8. Schönheit~ 73 months ago | reply

      Your mom is gorgeous .

    9. Susanne on Flickr 73 months ago | reply

      This was your mother wow! Brings back memories for me, my father had a home developing studio, he was a prolific photographer, always using me in his studio and out and about London in the 1950s.

    10. Dan Goorevitch (busy) 68 months ago | reply

      What a beauty! A lot more like Veronica Lake than Lauren Bacall.
      Wondered about the uniform till I read the story.

    11. PeeTNeeT 66 months ago | reply

      Good. ...

    12. anhaidelirio 59 months ago | reply

      I thought it was Rita Hayworth

    13. Luffup* 55 months ago | reply

      This is beautiful. : )

    14. Darkroom Daze 29 months ago | reply

      Great story, great photographer and great model combined. I hope your mother had lots of good photos taken of her too.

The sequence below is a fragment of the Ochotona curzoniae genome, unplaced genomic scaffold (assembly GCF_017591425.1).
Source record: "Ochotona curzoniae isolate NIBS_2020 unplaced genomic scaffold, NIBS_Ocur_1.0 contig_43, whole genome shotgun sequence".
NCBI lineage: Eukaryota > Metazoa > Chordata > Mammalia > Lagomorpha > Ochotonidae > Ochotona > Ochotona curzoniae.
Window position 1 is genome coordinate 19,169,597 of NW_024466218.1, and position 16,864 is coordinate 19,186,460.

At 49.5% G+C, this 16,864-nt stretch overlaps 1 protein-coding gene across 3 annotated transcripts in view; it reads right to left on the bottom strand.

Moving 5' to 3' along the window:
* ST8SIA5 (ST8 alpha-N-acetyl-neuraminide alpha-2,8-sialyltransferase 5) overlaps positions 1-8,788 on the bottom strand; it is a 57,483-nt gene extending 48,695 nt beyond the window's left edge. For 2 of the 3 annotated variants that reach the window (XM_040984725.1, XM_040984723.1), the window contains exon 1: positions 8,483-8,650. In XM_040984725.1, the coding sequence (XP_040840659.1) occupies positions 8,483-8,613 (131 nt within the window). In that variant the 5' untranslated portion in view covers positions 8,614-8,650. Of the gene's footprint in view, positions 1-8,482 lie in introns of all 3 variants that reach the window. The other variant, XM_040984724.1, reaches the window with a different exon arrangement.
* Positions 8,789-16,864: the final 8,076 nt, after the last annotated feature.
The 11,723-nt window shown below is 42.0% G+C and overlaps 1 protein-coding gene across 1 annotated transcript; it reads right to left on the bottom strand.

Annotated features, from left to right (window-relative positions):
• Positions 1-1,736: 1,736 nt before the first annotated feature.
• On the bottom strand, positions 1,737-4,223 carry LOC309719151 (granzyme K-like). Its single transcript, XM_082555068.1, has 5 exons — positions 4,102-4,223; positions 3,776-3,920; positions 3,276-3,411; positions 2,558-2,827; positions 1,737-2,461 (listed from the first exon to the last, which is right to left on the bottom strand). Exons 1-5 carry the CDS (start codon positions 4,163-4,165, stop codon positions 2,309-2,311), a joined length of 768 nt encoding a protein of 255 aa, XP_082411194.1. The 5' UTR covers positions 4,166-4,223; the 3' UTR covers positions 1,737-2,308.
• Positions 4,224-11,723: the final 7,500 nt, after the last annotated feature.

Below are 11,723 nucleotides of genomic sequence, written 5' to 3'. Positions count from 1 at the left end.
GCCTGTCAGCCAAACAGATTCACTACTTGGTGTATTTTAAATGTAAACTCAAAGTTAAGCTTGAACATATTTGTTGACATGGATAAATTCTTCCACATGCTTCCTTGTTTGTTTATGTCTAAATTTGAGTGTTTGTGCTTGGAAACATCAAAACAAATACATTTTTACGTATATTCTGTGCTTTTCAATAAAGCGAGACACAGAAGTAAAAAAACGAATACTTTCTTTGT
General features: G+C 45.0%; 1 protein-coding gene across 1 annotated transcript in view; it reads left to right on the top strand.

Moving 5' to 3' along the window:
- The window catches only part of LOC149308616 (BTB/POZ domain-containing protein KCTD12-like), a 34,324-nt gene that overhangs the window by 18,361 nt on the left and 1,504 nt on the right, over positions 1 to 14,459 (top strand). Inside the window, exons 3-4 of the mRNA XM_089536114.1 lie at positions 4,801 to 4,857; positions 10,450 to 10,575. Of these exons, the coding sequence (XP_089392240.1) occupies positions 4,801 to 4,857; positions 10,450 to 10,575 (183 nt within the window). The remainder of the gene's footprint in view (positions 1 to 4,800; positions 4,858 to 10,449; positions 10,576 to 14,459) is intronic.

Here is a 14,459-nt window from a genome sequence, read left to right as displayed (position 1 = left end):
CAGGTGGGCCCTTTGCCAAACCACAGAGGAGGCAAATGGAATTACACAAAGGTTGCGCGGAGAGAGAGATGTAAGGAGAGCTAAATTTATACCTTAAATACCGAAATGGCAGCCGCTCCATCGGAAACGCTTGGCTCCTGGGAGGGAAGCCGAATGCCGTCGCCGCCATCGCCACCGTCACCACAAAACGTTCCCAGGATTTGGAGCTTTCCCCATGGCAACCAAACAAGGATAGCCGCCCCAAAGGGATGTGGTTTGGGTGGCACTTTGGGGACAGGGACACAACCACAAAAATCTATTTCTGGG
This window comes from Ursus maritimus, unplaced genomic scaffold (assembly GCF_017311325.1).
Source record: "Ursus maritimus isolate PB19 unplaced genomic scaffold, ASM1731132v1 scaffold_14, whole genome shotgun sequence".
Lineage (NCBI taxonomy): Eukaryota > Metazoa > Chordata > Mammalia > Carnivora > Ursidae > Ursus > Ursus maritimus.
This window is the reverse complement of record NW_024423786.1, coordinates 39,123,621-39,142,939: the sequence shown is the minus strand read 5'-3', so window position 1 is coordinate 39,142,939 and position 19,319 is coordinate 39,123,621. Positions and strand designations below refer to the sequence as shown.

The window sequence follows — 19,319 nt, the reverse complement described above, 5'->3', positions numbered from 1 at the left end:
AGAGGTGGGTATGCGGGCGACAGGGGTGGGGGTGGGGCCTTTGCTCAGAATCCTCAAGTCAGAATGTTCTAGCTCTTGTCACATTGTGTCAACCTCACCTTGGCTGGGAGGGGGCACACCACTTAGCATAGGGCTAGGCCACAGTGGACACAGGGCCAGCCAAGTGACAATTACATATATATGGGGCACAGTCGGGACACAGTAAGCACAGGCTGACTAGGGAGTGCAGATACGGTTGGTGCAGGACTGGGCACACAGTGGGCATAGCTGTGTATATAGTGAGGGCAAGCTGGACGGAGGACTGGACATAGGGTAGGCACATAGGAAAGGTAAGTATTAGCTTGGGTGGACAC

15. Joey Harrison 29 months ago | reply

      That's not a model, that's my mom. It's a self-portrait. There are lots more in the Mom's World set.

    16. Darkroom Daze 29 months ago | reply

      Joey Harrison Sorry for misunderstanding or any unintended offence caused. I used the word 'model' as shorthand, meaning that your mother was not only a photographer but (as others have noted here too) could have been a model too.

    17. Joey Harrison 29 months ago | reply

      No offense caused at all.

    18. Silent_Soliloquy 23 months ago | reply

      Amazing Self port by Your mother..Hollywood mood lighting with a simple bulb and the silhouette that the Federal enlarger created is brilliant, be honest I cant imagine Lauren Bacall ever looked so glamorous next to an enlarger in a darkroom...what a really special moment, artfully described by the woman herself...thank you for sharing the image and the story...

    19. Joey Harrison 23 months ago | reply

      Thanks for the nice comment. My mom would be pleased.

    20. C Janssen Schmidt 2 months ago | reply

      Great story, thanks for sharing!

    keyboard shortcuts: previous photo next photo L view in light box F favorite < scroll film strip left > scroll film strip right ? show all shortcuts